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The End of Study
The End of Study
The End of Study
20 08 03
Scattered broken chairs, ripped pictures and paintings that had occupied his whole life for the past three years lay like a winters morning snowfall upon the room. Over the broken wooden structures, shelves, tables and the broken neck of the guitar. All around the chaos of inner collapse. The implosion of the discarded being; lain in this carnival of destruction, a body outwardly undamaged. Inside only the vague glimmer of a false self-respect, taunting the dying consciousness. But the weary tiredness that follows a manic out-burst crouched beside him, gentling his last moments. As his heart finally stopped, the traffic outside stirred, the lights had changed and the world went about it's business.
Five years ago I went to one of the few funerals that I bothered to attend, in a small village in Cumbria. Pretty enough but as is the way sometimes, wet and desultory over that weekend. Driving down from Glasgow I was surprised by my reaction crossing the “Metal Bridge”, I felt a surge of Patriotic fervour. To be understood in the rich inflection of 'Essex man' again like taking a shower to wash away a days work. Crossing back into England I felt some kind of mild euphoria. It hadn't been a great year but the weather as I drove on was fine and mild. The gentle strobe of sunlight through breeze driven, almost Autumn leaves. Turning off the motorway and rushing through country lanes, over ancient stone bridges, I was shaken by the sound of the Merlin engine just over my head. An American P-51 Mustang screaming tree top, across the valley. It came and went before I fully registered it. Child-hood stories of America, at my fathers knee and the vague dissatisfaction with modern life in general. Swathed in un-thinking momentary envy I thought of how it could feel to fly one of those planes . What was it really like to be at war? Still the emotion wasn't entirely in keeping with the nature of my journey. Phone ringing while the nervous systems automatic pilot drives the the car. Paul had booked several of us into a good pub. Where was I ? An hour ahead of them.
The next day saw a cold prying wind pushing rain around your collar, irritating and profoundly in keeping with the coming event. In fact the rain took on a vaguely sinister aspect . As the mourners and the priest were beside the grave, just as the coffin was being lowered it really came down. Hail-stones in torrents, bouncing off the coffin sounding like a gatling gun. There were several people I recognised. Used to move in similar circles. I couldn't entirely avoid speaking to them. Its either a pure bloody embarrassment or pointless reassurance. The time could much better be spent walking in the surrounding hills or shagging or reading. Just about anything other than that tedious dissection of an already wasted life. But all these rituals have their place. Sitting in a small english church, surrounded by the minute care of five hundred years of faith, the desolation apparent on the faces of Clive's two daughters rung the rites of passage for each generation. On the edge of the adult world betrayal! Despite the care and attention to detail with which the priest summoned memories, facet of the man, to each of us he served up the slow seeping erosion that is reality. Music, snatched from a youth once livid, carnal and secure. Friends who really did suffer the stinging rasp of loss. The fatuous nature of security in this nation being bequeathed to 'Thatchers children' in the year 2000!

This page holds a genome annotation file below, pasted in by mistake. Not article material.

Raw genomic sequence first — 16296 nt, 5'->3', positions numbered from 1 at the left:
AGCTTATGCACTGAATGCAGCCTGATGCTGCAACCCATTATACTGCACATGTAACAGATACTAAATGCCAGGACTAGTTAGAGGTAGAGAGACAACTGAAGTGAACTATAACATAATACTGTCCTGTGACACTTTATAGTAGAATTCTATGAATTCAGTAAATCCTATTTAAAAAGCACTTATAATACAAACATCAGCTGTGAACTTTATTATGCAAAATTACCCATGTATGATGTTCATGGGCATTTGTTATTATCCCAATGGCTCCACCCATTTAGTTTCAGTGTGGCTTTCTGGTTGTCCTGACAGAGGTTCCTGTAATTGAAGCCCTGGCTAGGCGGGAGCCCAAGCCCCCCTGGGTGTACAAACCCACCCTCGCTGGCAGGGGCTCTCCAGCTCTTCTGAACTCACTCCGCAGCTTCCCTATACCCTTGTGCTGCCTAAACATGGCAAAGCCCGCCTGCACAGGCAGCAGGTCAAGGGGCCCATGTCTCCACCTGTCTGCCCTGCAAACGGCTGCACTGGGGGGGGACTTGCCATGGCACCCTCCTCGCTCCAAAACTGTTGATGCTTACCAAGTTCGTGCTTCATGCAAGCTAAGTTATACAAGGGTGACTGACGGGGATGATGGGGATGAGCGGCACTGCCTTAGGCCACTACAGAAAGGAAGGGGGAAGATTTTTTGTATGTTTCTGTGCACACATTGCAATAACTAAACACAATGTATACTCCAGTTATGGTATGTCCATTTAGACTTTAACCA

'Will you just put the phone away and off!... Now!' he thrust out the phrase into the turmoiled adolescence that surrounded him. Nearly twelve and the end of the lesson in sight. These children who know so much and are allowed to care so little. I t would never be an easy job as some thought, over-seeing these transitory stages, trying to engage the intelligence against the currant of biological experimentation and social change. Clive felt something like pity suffused with annoyance as these poor souls who scratched the surface of their society with inane chatter, warding off the conclusions they couldn't yet understand. This from a cynic of the lost generation. “ Sir, did Socrates really kill his-self” Maria looked as if she were moving, with her mind an awkward and heavy object. Dismissing the class to general enthusiasm, on everyones part he begun to pull papers into his brief-case. He was still doing so, moving down towards the staff room for the sorely needed infusion of coffee, his phone rang. The silent movie cliche. Papers, in cascading arc across the corridor; the phone oiled un-grip-able slips earths gravity and sheds its case and battery on impact. “Is that a practise for a Mr Bean video Sir”. 2b's comic genius on form and in the right place. “Connor! I need coffee, where should you be by the way?” “And this weeks homework?” A wonderful biological modification, selective deafness. The day over, the next hurdle was arriving home. His wife wouldn't be back till later that evening. It was collect the kids, feed them, referee their tectonic adolescent interaction and try and remain calm for the further adventures of a dysfunctional family. Secretly the on going bet with himself as to whether or not he would be getting a shag this evening was the main underlying theme.
Jeanette worked as a senior housing officer, in an office in South Lanarkshire. She was a competent caring preening woman, attractive lively and very neurotic. She had worked for the local authority for eleven years gradually ne networking her way through staff meetings and reorganisations until now she was a senior in the management team.
5/23/2006 9:21 pm
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